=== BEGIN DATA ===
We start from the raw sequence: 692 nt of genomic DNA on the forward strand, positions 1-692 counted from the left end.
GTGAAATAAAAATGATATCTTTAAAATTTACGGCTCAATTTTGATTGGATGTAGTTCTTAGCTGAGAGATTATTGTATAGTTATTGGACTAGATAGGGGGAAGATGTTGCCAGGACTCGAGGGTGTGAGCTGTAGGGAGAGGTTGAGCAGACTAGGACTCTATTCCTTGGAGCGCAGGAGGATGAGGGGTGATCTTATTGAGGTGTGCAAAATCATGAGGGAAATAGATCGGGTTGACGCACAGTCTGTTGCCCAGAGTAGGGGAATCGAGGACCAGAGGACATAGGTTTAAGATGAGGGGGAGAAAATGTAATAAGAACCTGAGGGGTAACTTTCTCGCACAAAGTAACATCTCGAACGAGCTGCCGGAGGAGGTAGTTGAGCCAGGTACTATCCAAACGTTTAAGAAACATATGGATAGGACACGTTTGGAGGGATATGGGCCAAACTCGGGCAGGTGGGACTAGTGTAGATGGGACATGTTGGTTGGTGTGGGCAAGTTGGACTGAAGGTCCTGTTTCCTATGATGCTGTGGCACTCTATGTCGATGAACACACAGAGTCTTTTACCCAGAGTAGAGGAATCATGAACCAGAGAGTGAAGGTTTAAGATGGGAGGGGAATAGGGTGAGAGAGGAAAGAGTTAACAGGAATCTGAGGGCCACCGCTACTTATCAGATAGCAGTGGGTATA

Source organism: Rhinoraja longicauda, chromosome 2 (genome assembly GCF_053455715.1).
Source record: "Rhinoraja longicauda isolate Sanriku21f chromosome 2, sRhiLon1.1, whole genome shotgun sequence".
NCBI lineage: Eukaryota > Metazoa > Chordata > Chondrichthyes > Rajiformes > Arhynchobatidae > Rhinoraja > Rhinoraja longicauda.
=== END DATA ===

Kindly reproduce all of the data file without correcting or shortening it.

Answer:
We start from the raw sequence: 692 nt of genomic DNA on the forward strand, positions 1-692 counted from the left end.
GTGAAATAAAAATGATATCTTTAAAATTTACGGCTCAATTTTGATTGGATGTAGTTCTTAGCTGAGAGATTATTGTATAGTTATTGGACTAGATAGGGGGAAGATGTTGCCAGGACTCGAGGGTGTGAGCTGTAGGGAGAGGTTGAGCAGACTAGGACTCTATTCCTTGGAGCGCAGGAGGATGAGGGGTGATCTTATTGAGGTGTGCAAAATCATGAGGGAAATAGATCGGGTTGACGCACAGTCTGTTGCCCAGAGTAGGGGAATCGAGGACCAGAGGACATAGGTTTAAGATGAGGGGGAGAAAATGTAATAAGAACCTGAGGGGTAACTTTCTCGCACAAAGTAACATCTCGAACGAGCTGCCGGAGGAGGTAGTTGAGCCAGGTACTATCCAAACGTTTAAGAAACATATGGATAGGACACGTTTGGAGGGATATGGGCCAAACTCGGGCAGGTGGGACTAGTGTAGATGGGACATGTTGGTTGGTGTGGGCAAGTTGGACTGAAGGTCCTGTTTCCTATGATGCTGTGGCACTCTATGTCGATGAACACACAGAGTCTTTTACCCAGAGTAGAGGAATCATGAACCAGAGAGTGAAGGTTTAAGATGGGAGGGGAATAGGGTGAGAGAGGAAAGAGTTAACAGGAATCTGAGGGCCACCGCTACTTATCAGATAGCAGTGGGTATA

Source organism: Rhinoraja longicauda, chromosome 2 (genome assembly GCF_053455715.1).
Source record: "Rhinoraja longicauda isolate Sanriku21f chromosome 2, sRhiLon1.1, whole genome shotgun sequence".
NCBI lineage: Eukaryota > Metazoa > Chordata > Chondrichthyes > Rajiformes > Arhynchobatidae > Rhinoraja > Rhinoraja longicauda.